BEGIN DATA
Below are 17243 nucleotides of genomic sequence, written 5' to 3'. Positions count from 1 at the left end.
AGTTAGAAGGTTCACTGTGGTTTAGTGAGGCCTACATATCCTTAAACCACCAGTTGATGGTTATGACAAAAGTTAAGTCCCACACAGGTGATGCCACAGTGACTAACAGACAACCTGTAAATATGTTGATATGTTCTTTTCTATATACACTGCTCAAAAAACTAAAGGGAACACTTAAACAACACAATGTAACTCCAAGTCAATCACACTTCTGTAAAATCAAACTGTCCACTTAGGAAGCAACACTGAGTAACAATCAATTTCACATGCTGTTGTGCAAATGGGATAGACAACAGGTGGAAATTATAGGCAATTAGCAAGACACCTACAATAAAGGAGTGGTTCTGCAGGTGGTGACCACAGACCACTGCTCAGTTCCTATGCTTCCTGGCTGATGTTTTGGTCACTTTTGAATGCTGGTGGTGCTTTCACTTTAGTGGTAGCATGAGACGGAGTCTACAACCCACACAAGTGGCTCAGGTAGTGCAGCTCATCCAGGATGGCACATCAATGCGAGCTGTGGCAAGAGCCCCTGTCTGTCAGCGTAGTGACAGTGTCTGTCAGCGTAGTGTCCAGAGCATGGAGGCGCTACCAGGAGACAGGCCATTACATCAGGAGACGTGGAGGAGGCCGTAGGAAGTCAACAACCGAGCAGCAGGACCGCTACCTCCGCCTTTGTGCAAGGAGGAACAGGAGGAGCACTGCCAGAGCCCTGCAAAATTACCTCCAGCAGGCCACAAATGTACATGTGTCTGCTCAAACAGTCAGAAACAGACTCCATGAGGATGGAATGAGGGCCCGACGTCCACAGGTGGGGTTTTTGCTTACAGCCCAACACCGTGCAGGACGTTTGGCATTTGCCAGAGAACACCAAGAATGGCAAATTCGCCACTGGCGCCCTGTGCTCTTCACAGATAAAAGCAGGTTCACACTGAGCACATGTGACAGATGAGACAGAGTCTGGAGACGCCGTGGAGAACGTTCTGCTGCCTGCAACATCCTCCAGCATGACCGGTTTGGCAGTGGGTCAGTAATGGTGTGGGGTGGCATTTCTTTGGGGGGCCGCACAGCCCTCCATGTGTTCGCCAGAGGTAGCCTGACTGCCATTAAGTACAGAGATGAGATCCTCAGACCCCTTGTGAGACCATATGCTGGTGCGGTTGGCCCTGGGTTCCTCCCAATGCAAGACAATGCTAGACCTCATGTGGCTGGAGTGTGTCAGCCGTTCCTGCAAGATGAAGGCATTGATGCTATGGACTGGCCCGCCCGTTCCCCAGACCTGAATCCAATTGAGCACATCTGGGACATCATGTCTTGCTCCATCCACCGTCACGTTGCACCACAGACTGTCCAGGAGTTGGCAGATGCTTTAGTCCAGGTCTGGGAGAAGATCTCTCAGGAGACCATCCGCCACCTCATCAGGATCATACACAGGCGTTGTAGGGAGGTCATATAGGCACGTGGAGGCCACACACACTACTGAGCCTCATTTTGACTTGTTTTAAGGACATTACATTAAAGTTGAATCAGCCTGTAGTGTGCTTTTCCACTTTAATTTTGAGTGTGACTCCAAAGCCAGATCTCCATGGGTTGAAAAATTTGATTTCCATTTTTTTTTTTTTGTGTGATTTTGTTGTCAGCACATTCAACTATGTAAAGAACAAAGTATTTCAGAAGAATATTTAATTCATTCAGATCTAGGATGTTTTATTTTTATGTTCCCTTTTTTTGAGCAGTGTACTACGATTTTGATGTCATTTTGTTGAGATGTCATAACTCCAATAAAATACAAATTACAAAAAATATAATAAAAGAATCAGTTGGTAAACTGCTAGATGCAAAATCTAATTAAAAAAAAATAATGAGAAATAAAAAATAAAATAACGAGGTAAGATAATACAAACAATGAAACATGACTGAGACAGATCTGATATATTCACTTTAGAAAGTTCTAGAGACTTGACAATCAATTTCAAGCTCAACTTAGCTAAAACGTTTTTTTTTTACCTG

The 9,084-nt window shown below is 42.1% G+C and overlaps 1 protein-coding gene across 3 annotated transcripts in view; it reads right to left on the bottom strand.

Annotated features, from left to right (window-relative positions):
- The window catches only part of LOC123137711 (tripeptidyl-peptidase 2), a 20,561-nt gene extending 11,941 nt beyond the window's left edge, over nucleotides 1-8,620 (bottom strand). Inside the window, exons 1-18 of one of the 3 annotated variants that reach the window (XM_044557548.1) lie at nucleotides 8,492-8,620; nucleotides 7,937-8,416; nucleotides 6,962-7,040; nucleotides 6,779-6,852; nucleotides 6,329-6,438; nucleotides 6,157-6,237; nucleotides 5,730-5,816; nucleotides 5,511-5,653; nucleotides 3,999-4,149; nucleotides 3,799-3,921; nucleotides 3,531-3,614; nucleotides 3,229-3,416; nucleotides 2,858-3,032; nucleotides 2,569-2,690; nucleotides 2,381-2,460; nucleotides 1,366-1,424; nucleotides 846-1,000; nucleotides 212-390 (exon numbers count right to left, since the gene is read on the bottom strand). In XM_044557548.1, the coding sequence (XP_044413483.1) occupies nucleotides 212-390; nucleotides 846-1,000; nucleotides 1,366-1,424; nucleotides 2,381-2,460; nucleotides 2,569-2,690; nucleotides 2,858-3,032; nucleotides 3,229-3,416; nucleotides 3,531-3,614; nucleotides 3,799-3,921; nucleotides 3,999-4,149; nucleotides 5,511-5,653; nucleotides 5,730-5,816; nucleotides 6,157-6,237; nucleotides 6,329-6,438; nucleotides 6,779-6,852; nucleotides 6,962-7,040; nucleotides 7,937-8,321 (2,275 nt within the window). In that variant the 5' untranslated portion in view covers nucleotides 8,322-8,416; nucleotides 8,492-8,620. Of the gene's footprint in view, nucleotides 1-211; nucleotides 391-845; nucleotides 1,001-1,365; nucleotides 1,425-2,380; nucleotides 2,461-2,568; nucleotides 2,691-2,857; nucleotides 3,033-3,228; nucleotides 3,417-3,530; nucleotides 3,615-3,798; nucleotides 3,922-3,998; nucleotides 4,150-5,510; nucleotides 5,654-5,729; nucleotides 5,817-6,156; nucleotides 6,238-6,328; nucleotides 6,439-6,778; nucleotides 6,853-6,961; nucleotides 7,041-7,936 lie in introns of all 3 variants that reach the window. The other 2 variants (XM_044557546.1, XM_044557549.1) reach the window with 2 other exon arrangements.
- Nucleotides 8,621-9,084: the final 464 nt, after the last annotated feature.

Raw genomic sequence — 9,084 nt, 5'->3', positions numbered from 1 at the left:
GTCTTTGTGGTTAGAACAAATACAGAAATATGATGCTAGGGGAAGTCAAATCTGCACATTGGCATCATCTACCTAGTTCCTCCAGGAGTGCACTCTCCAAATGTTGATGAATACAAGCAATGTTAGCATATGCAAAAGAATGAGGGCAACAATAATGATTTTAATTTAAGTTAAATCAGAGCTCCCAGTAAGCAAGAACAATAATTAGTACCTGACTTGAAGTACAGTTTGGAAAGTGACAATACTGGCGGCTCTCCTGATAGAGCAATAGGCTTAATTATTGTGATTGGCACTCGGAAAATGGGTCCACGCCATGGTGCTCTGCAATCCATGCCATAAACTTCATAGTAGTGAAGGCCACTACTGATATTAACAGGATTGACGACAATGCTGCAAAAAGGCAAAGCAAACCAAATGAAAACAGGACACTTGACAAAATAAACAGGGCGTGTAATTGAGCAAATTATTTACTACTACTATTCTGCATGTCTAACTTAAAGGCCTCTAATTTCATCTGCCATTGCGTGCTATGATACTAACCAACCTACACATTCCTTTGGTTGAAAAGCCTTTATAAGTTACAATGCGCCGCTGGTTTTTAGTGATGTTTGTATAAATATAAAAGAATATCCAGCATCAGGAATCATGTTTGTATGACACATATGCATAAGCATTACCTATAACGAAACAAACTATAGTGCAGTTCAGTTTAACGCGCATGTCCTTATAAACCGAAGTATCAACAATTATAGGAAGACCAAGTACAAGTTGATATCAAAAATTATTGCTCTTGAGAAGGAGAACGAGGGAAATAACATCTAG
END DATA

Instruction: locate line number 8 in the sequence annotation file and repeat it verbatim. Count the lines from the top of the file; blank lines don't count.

GTCTTTGTGGTTAGAACAAATACAGAAATATGATGCTAGGGGAAGTCAAATCTGCACATTGGCATCATCTACCTAGTTCCTCCAGGAGTGCACTCTCCAAATGTTGATGAATACAAGCAATGTTAGCATATGCAAAAGAATGAGGGCAACAATAATGATTTTAATTTAAGTTAAATCAGAGCTCCCAGTAAGCAAGAACAATAATTAGTACCTGACTTGAAGTACAGTTTGGAAAGTGACAATACTGGCGGCTCTCCTGATAGAGCAATAGGCTTAATTATTGTGATTGGCACTCGGAAAATGGGTCCACGCCATGGTGCTCTGCAATCCATGCCATAAACTTCATAGTAGTGAAGGCCACTACTGATATTAACAGGATTGACGACAATGCTGCAAAAAGGCAAAGCAAACCAAATGAAAACAGGACACTTGACAAAATAAACAGGGCGTGTAATTGAGCAAATTATTTACTACTACTATTCTGCATGTCTAACTTAAAGGCCTCTAATTTCATCTGCCATTGCGTGCTATGATACTAACCAACCTACACATTCCTTTGGTTGAAAAGCCTTTATAAGTTACAATGCGCCGCTGGTTTTTAGTGATGTTTGTATAAATATAAAAGAATATCCAGCATCAGGAATCATGTTTGTATGACACATATGCATAAGCATTACCTATAACGAAACAAACTATAGTGCAGTTCAGTTTAACGCGCATGTCCTTATAAACCGAAGTATCAACAATTATAGGAAGACCAAGTACAAGTTGATATCAAAAATTATTGCTCTTGAGAAGGAGAACGAGGGAAATAACATCTAG